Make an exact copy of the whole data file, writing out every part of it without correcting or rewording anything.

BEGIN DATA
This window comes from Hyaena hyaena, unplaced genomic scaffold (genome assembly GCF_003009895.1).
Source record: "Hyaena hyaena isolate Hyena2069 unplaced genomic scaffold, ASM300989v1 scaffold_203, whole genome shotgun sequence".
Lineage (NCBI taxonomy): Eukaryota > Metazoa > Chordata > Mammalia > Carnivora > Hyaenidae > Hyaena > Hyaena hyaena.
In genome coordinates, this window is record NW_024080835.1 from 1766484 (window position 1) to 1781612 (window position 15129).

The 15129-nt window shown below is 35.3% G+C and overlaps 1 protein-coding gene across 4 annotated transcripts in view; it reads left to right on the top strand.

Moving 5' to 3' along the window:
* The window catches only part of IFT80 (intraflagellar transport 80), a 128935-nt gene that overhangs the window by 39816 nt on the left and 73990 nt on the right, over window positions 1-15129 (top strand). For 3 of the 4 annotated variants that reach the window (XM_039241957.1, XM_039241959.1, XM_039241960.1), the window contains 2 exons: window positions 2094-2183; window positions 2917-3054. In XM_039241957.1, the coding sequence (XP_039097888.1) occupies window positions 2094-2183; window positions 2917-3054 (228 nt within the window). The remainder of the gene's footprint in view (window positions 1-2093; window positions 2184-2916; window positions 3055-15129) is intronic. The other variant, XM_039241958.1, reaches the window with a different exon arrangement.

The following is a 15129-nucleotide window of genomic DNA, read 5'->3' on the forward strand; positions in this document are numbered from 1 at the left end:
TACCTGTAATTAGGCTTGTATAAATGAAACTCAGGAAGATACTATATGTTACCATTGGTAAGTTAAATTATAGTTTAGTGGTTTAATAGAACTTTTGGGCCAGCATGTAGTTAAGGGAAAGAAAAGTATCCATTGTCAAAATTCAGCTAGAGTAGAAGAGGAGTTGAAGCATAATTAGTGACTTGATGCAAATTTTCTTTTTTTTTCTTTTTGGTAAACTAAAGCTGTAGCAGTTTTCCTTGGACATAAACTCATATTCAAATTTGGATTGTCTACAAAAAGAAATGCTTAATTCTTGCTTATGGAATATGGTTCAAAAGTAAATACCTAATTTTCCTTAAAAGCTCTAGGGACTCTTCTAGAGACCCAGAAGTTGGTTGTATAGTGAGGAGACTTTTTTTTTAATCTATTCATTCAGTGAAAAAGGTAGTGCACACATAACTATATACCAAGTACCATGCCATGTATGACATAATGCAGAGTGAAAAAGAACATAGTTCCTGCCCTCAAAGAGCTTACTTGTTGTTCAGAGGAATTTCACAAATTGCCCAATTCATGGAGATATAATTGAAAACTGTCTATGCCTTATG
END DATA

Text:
This window comes from Hyaena hyaena, unplaced genomic scaffold (genome assembly GCF_003009895.1).
Source record: "Hyaena hyaena isolate Hyena2069 unplaced genomic scaffold, ASM300989v1 scaffold_203, whole genome shotgun sequence".
Lineage (NCBI taxonomy): Eukaryota > Metazoa > Chordata > Mammalia > Carnivora > Hyaenidae > Hyaena > Hyaena hyaena.
In genome coordinates, this window is record NW_024080835.1 from 1766484 (window position 1) to 1781612 (window position 15129).

The 15129-nt window shown below is 35.3% G+C and overlaps 1 protein-coding gene across 4 annotated transcripts in view; it reads left to right on the top strand.

Moving 5' to 3' along the window:
* The window catches only part of IFT80 (intraflagellar transport 80), a 128935-nt gene that overhangs the window by 39816 nt on the left and 73990 nt on the right, over window positions 1-15129 (top strand). For 3 of the 4 annotated variants that reach the window (XM_039241957.1, XM_039241959.1, XM_039241960.1), the window contains 2 exons: window positions 2094-2183; window positions 2917-3054. In XM_039241957.1, the coding sequence (XP_039097888.1) occupies window positions 2094-2183; window positions 2917-3054 (228 nt within the window). The remainder of the gene's footprint in view (window positions 1-2093; window positions 2184-2916; window positions 3055-15129) is intronic. The other variant, XM_039241958.1, reaches the window with a different exon arrangement.

The following is a 15129-nucleotide window of genomic DNA, read 5'->3' on the forward strand; positions in this document are numbered from 1 at the left end:
TACCTGTAATTAGGCTTGTATAAATGAAACTCAGGAAGATACTATATGTTACCATTGGTAAGTTAAATTATAGTTTAGTGGTTTAATAGAACTTTTGGGCCAGCATGTAGTTAAGGGAAAGAAAAGTATCCATTGTCAAAATTCAGCTAGAGTAGAAGAGGAGTTGAAGCATAATTAGTGACTTGATGCAAATTTTCTTTTTTTTTCTTTTTGGTAAACTAAAGCTGTAGCAGTTTTCCTTGGACATAAACTCATATTCAAATTTGGATTGTCTACAAAAAGAAATGCTTAATTCTTGCTTATGGAATATGGTTCAAAAGTAAATACCTAATTTTCCTTAAAAGCTCTAGGGACTCTTCTAGAGACCCAGAAGTTGGTTGTATAGTGAGGAGACTTTTTTTTTAATCTATTCATTCAGTGAAAAAGGTAGTGCACACATAACTATATACCAAGTACCATGCCATGTATGACATAATGCAGAGTGAAAAAGAACATAGTTCCTGCCCTCAAAGAGCTTACTTGTTGTTCAGAGGAATTTCACAAATTGCCCAATTCATGGAGATATAATTGAAAACTGTCTATGCCTTATG